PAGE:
On my way driving down from NYC to Virginia I listened to the podcast (available on itunes) of this excellent and interesting lecture given in February by Archbishop George Carey, former Archbishop of Canterbury, at Duke University back in February.
While I disagree with some of his thinking, and his approach to scripture differs from mine, I thought this lecture to be very very interesting, and make sure to listen to it online, because both Bishop Michael Curry of the Episcopal Diocese of North Carolina and Dr. Stanley Hauerwas of Duke University make comments and ask questions.
When Archbishop Carey came to VTS to speak in the spring of 2006, I was not all that impressed, and thought he dodged some earnest and probing questions. In this lecture I appreciate his take on the issues and the situation in which we find ourselves ... well worth the time to listen ... check it out and let me know what you think!
Former Archbishop of Canterbury Speaks at Duke Divinity School
February 7, 2007
I must begin this address by thanking Jo Wells for her welcome and all those who have made it possible for Eileen and myself to make this trip to North Carolina. We are especially delighted to be here at Duke University and gain a flavour of the life and vitality of this place.
Duke’s Methodist roots are well known, of course, and remind us of the debt that both Anglicanism and Methodism owe to each other. I served my Title as Curate at St.Mary’s Islington in London and recall noting with delight on my first day there, that the great Charles Wesley had been a curate at the same church in the 18th century. Episcopalians are indebted to our young sister’s commitment to evangelism and social action.
However, the 18th century Church of England did not take too kindly to Methodism’s enthusiasm and direct spirituality. An ironic and somewhat bizarre witness to this is found in a church near Cambridge where a memorial plaque records the ministry of the Rector, of whom the plaque states ‘served for 38 years in this parish without the slightest trace of enthusiasm.’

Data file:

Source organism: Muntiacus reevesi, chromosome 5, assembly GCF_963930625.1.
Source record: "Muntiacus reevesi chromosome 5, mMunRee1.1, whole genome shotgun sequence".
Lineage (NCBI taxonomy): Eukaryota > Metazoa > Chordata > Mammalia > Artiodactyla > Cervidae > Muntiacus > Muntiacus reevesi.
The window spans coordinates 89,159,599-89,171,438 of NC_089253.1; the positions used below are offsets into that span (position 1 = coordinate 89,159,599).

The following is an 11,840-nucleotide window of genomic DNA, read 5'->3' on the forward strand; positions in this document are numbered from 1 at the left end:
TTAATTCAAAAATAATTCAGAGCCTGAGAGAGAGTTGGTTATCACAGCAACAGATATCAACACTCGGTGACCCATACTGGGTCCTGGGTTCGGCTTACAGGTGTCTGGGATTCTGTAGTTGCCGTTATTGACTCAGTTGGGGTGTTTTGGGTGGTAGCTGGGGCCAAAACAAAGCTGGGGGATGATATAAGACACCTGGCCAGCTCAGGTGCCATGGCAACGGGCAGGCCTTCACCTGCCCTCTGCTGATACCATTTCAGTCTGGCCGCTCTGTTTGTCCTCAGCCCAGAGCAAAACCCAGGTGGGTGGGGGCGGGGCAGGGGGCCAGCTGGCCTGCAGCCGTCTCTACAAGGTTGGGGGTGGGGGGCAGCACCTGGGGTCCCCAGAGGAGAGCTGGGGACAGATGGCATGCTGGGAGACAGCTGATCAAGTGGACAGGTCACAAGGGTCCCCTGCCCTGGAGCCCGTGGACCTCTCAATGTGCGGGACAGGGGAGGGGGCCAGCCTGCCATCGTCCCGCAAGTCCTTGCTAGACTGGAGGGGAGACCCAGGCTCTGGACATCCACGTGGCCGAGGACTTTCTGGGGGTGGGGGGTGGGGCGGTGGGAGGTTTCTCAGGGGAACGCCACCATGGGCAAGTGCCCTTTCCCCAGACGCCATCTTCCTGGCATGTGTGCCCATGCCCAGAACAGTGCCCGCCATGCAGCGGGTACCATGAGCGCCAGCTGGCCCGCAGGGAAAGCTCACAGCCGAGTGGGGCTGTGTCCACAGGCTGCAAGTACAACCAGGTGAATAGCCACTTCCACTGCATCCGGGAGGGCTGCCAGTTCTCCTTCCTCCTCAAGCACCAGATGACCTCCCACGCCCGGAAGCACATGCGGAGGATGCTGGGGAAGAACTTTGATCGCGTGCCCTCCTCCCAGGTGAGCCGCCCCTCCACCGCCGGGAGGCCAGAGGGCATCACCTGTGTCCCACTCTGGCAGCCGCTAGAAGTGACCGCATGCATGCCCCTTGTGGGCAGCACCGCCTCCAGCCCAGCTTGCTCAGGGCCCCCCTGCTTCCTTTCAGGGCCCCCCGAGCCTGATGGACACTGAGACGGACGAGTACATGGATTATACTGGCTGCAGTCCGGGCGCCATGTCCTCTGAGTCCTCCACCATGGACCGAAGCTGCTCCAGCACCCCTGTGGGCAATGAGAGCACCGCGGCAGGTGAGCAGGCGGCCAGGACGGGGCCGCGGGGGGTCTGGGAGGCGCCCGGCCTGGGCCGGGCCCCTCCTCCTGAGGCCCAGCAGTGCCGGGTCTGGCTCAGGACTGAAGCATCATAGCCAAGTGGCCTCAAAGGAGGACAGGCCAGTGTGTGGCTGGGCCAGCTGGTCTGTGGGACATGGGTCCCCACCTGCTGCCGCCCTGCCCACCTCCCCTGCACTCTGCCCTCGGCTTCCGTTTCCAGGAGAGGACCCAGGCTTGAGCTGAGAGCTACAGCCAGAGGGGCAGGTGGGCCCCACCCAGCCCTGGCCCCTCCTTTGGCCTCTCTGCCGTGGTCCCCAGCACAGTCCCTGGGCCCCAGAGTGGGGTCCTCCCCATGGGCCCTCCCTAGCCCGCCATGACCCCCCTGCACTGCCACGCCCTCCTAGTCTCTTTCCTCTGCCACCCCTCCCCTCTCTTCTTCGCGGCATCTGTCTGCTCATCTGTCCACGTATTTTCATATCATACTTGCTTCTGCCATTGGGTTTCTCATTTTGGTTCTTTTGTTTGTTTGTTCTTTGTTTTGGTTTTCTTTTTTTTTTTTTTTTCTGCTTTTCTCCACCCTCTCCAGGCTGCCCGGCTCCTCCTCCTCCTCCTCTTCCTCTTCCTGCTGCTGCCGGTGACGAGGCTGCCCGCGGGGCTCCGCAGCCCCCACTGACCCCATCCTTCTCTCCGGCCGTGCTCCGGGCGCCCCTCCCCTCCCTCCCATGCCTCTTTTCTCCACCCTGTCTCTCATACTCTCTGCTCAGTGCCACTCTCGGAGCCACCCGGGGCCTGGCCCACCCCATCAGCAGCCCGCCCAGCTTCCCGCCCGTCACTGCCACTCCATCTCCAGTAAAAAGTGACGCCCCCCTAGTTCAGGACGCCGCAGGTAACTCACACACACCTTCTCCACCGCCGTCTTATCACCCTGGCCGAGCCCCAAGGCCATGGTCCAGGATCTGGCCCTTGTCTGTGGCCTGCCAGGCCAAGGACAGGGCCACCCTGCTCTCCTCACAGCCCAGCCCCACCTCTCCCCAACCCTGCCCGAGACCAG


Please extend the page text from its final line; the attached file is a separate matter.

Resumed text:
That astonishing memorial was not erected by disgruntled parishioners but actually delighted ones who were clearly pleased that, during their Rector’s time the ‘enthusiasts,’ that is the Methodists, were kept at bay. Sadly, the division between our two churches today is due to that kind of attitude which prevailed all too often at that period.
Both John and Charles Wesley were disappointed by the reception given by the Established Church to the fledgling ‘methodistical’ preachers of their day. They died priests in the Church of England, even though both knew with reluctance that it would be only a matter of few years before the inevitable split between mother and daughter came about.
Dr.Wells invited me to speak about the Anglican Communion today, and I offered the title of: “The Anglican Communion; Past Blessings, present Challenges, future Hope.” I do so with some hesitancy because I run the risk of some telling me, yet again, that I am interfering and that I am undermining the work of Archbishop Rowan Williams.
My response is twofold; it is difficult to accept the accusation of interfering when I am speaking of my own Communion, to which I gave so much in eleven exhausting and fulfilling years. I love this Communion and I love the Episcopal Church of the United States. One only ‘interferes’ if the matter has nothing to do with one. This is scarcely the case.
Secondly, I fully support the present Archbishop of Canterbury in his desire to hold the Communion together and to find a way out of the present serious situation we are in. The Windsor Report, if accepted by all, would strengthen the Communion and heal our brokenness. Alas, it has already become clear that its strong medicine does not please parts of our body and has been rejected by some. The coming Primates Meeting in Tanzania should be in all our prayers as the leaders of the Communion seek a way forward to hold the family together.
So, let me reflect with you from this place, Duke University, a former bastion of Methodist life. What would the Wesley brothers have made of the Anglican Communion; indeed, would it have been a reality in their day?
read the rest HERE....or, ... HERE.